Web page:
August 27, 2021
Metro Manila (CNN Philippines, August 26) — The Philippine economy will not rebound to its pre-pandemic levels during the term of President Rodrigo Duterte, estimates from the National Economic and Development Authority (NEDA) showed Thursday.
Still, Socioeconomic Planning Secretary and NEDA chief Karl Kendrick Chua said prospects for this year "remain encouraging".
His bullishness was being driven by the government's ramped-up vaccination drive against COVID-19, the "safe reopening" of the economy, and the full implementation of the recovery package, such as the 2021 budget, Corporate Recovery and Tax Incentives for Enterprises Act (CREATE) and Financial Institutions Strategic Transfer (FIST) law.
“These will allow us to recover to pre-pandemic levels some time at the end of 2022 if not, early 2023,” Chua said during the House Committee on Appropriations’ deliberations on the proposed ₱5.024 trillion national budget for 2022.
"This will also help prevent long-term scarring and productivity losses," he added.
The Philippines crawled out of a pandemic-induced recession with 11.8% growth from a year ago in the second quarter of 2021 despite the reimposition of the hard lockdown in Metro Manila and nearby provinces.
However, on a quarter-on-quarter basis the economy was still down by 1.3%.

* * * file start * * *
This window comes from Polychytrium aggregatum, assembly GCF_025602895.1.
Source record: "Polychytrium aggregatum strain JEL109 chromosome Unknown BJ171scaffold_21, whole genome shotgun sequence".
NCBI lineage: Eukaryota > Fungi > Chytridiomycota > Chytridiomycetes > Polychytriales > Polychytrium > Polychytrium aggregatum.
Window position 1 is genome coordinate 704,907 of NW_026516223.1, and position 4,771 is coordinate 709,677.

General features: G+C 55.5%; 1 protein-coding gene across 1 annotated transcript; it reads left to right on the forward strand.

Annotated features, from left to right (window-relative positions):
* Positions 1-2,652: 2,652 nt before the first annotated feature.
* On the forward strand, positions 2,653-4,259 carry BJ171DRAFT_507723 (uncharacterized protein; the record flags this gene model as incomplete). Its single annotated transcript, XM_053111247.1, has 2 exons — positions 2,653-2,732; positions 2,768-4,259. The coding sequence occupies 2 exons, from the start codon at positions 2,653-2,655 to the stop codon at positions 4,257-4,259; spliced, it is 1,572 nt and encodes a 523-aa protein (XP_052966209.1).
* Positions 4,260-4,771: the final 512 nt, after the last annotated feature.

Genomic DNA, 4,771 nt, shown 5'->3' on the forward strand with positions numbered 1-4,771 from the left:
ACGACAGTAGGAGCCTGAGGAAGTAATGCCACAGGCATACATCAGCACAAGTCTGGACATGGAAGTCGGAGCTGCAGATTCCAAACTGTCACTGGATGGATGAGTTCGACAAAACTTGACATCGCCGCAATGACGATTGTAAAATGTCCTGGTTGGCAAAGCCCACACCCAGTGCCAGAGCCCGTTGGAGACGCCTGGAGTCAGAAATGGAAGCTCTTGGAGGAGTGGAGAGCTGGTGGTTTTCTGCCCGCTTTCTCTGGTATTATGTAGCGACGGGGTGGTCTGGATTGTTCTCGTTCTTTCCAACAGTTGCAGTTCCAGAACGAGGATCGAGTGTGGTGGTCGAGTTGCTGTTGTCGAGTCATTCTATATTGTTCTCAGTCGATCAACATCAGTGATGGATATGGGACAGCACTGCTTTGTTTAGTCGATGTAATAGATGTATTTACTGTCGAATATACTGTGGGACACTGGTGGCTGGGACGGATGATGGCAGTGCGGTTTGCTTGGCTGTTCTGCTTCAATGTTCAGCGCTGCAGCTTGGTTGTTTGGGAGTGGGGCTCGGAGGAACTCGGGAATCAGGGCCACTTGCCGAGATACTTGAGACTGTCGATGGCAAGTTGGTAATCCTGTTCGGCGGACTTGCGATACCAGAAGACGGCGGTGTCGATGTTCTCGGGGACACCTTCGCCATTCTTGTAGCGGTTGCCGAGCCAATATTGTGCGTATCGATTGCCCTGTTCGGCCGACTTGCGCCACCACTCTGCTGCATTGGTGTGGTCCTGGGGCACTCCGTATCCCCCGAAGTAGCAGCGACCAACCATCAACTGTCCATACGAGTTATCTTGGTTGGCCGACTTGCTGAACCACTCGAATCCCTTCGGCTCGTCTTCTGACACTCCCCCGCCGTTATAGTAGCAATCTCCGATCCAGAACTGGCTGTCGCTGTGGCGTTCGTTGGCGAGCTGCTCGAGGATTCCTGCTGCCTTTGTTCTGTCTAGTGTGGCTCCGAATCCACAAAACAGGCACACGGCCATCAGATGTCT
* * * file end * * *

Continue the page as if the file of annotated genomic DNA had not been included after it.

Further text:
Chua previously said this year's restrictions are different from 2020 as more industries and services are allowed to operate. Public transportation also got authorization for additional capacity, he added.
"This is a clear indication that managing risks, instead of shutting down large segments of the economy, stands a far better chance of improving both economic and health outcomes," he earlier said.
But an international think tank, Capital Economics, expressed a bleak outlook on the Philippines' capacity to record a strong economic rebound, citing the quarter-on-quarter decline.
“That leaves GDP around 9% below its pre-crisis level and a whopping 17% behind its pre-crisis trend,” said Capital Economics senior Asia economist Alex Holmes.
National Statistician Dennis Mapa said earlier this month the economy needs to grow by 8.2% to meet the lower end of the government’s 2021 target band in the last half of the year, and by 10.2% to meet the higher endpoint.
The government recently downgraded its growth target to a 4-5% range.